The Integrated Photonics Systems Roadmap
Where are we headed with integrated photonics? How do we get there?
The expansive growth of the Internet as a means of communication, commerce, content storage and delivery has produced an accelerating US and global appetite for ultrahigh bandwidth. What are the barriers—technological and economic—to meeting this demand? What must be done to overcome them?
Technology roadmapping is the process of creating a shared industry vision for future product standards and fabrication methodologies. Roadmaps guide our progress toward that vision. The process requires a framework for understanding how technology, industry, and policy dynamically interact at present and how they may evolve in the future. The AIM Photonics Academy Integrated Photonic Systems Roadmap (IPSR) focuses on charting the most likely pathways to development of opto-electronic technologies for next generation systems and applications.
Our methods are interdisciplinary: we have assembled across the photonics and electronics industry a global team of experts from academia, industrial research and development, and the entire manufacturing supply chain to volunteer their time to develop the IPSR. Through our collective efforts, the roadmap provides valuable insights and strategies for thriving in a rapidly-evolving 21st century economy. The IPSR incorporates an in-depth understanding of the technology, market dynamics and regulatory/policy issues that create a context for this industry.
The roadmap relies on the Delphi methodology of obtaining technology needs from expert stakeholders. These stakeholders include experts from throughout the research development and manufacturing community. During the last 18 months, under NIST AMTech funding, more than 500 individuals have participated in the roadmapping process by either joining Technology Working Groups (TWGs) or attending Roadmapping Workshops.
IPSR TWGs bring together leading industry experts from across a broad range of disciplines contributing to the design, manufacture, and application of opto-electronic components. TWG members contribute expert testimony and valuable information to IPSR models and analysis.
An outstanding roadmap leadership team and oversight Executive Advisory Board contributes to this effort. All appointees are known by and networked with key leaders throughout the research, academic, manufacturing supply chain, and user communities. The leadership team includes all leaders of the TWGs, and every member of this core team has more than fifteen years of experience in technology roadmapping. IPSR will provide technology development priorities for the long-term evolution of photonic component integration in the electronics-photonics industry.
Nine coordinated TWGs and three Application Interest Groups (AIGs) have been developing the IPSR.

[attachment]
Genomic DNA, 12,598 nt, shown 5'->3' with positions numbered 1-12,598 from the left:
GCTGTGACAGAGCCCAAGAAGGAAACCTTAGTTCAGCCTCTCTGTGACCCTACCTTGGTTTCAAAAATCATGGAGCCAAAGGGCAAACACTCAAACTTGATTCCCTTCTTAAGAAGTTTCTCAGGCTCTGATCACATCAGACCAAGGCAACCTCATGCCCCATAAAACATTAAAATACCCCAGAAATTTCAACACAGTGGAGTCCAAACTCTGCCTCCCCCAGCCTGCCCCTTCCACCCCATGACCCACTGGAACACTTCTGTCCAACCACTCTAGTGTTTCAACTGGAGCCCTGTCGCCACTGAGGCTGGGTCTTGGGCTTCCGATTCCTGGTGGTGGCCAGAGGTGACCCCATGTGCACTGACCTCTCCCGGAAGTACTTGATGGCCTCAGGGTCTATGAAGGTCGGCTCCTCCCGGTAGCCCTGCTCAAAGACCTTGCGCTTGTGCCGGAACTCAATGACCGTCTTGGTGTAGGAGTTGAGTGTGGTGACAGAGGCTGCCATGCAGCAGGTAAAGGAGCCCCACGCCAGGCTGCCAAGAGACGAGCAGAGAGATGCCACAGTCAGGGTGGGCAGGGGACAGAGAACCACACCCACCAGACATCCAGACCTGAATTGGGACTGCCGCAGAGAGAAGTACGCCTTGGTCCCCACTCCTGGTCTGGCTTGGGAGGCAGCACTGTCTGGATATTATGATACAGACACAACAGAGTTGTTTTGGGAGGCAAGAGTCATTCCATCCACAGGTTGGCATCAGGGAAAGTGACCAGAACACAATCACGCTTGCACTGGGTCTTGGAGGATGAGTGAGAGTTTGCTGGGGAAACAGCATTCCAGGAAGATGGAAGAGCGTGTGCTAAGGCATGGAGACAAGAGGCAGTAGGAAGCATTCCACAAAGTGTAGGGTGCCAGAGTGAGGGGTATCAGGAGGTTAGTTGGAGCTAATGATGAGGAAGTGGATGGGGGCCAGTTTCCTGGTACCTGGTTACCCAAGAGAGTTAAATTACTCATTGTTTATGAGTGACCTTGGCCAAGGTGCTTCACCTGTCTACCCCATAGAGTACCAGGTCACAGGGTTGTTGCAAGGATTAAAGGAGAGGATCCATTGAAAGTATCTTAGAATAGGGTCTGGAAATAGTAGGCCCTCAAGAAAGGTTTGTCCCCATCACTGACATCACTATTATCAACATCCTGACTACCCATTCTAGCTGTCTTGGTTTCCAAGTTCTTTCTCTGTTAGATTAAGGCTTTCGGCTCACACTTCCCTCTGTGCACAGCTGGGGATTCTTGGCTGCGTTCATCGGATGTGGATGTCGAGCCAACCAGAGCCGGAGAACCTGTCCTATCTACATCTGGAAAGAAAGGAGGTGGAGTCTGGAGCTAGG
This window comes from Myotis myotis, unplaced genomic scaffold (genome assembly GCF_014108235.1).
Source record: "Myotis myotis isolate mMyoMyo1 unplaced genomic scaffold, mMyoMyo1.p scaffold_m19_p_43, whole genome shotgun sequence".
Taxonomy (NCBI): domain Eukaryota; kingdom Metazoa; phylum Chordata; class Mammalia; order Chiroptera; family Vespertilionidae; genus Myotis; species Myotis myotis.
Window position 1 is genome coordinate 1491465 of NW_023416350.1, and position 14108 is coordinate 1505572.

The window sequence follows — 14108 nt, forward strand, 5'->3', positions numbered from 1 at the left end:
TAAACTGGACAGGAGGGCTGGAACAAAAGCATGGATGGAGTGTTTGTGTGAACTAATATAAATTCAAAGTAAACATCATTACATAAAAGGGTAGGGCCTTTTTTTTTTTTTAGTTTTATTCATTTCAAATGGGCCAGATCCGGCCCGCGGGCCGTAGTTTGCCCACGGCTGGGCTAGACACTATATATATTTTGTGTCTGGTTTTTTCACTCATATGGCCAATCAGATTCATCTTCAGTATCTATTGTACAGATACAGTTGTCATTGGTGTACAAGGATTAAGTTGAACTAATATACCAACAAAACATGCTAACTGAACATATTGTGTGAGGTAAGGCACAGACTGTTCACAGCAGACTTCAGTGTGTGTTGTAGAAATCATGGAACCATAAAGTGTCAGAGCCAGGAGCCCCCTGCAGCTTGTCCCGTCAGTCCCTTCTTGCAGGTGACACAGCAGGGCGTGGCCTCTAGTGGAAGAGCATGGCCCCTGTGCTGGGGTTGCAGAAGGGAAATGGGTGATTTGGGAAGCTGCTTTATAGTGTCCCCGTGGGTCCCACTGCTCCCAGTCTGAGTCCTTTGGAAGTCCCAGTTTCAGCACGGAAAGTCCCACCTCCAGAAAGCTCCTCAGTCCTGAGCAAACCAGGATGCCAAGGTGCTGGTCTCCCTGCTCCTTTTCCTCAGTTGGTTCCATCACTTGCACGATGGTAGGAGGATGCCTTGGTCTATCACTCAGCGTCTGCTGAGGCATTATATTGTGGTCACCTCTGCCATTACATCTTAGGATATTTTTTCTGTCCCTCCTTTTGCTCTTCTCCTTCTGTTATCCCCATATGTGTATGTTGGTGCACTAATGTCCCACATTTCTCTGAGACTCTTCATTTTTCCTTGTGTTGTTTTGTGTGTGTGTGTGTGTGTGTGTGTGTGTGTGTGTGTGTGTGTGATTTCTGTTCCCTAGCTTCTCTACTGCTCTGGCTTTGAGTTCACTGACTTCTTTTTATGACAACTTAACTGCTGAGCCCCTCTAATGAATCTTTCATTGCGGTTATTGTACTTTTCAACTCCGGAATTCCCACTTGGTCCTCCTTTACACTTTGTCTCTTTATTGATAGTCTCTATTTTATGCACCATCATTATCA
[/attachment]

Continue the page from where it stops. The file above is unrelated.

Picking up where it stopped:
The nine TWGs are:
- Integrated silicon photonics
- Monolithic integration
- Photonic substrates
- Electronic-photonic design automation
- Photonic sensors
- Workforce development and education
The four AIGs are:
- RF photonics
IPSR is now in the process of establishing additional TWGs and AIGs to increase support of the AIM Photonics charter.
A second critical activity of IPSR, besides developing the roadmap, is building mutual trust and cooperation among the supply chain stakeholders to establish a common vision for high volume photonic system manufacturing and for technology gaps to be closed. We design the roadmapping process and associated workshops and seminars to facilitate building this trust, cooperation, and prioritized vision. This step is critical to the establishment of successful sustainable projects for AIM Photonics.
A third important activity for IPSR is the development of technology-based models for the cost, energy, and environmental implications of various component and architecture alternatives for the two emulators under consideration. The cost emulator is being developed by Dr. Randy Kirchain and Professor Elsa Olivetti of MIT; industry participants will provide the functional cost objectives. These predictive modeling tools provide us with a means for analyzing the many complex factors that shape this industry and the advancement of related technologies. Some student projects have addressed this economic issue.
The Roadmap projects the high-evel imperatives listed below:
• Electronic-photonic convergence and short-reach (<1km) interconnection will drive high-volume, low-cost technology. This direction will ignite a major shift in the leadership of the optical component industry from information transmission (telecom) to information processing (computing, sensing, imaging).
• Education and training for the skill set required for this path does not exist at any single industrial or educational institution.
• The AIM Photonics Academy mission should include creation of the necessary competence and vision for the platforms and standards on which this technology transition will be built.
How to Get Involved
We invite key organizations, including universities, research institutes interested in integrated photonics, SMEs, customers and the vertical supply chain to participate in this important, timely initiative.
The Integrated Photonic Systems Roadmap invites all previous participants in relevant iNEMI, ITRS, and MIT Microphotonics Technology Working Groups, as well as additional stakeholders to participate in this focused “integrated photonics” effort. Participation and attendance at all meetings of the IPSR are by invitation, but all stakeholders who are willing to devote time and effort to achieve the goals of the IPSR are encouraged to join us.
Find additional information on the IPSR web site.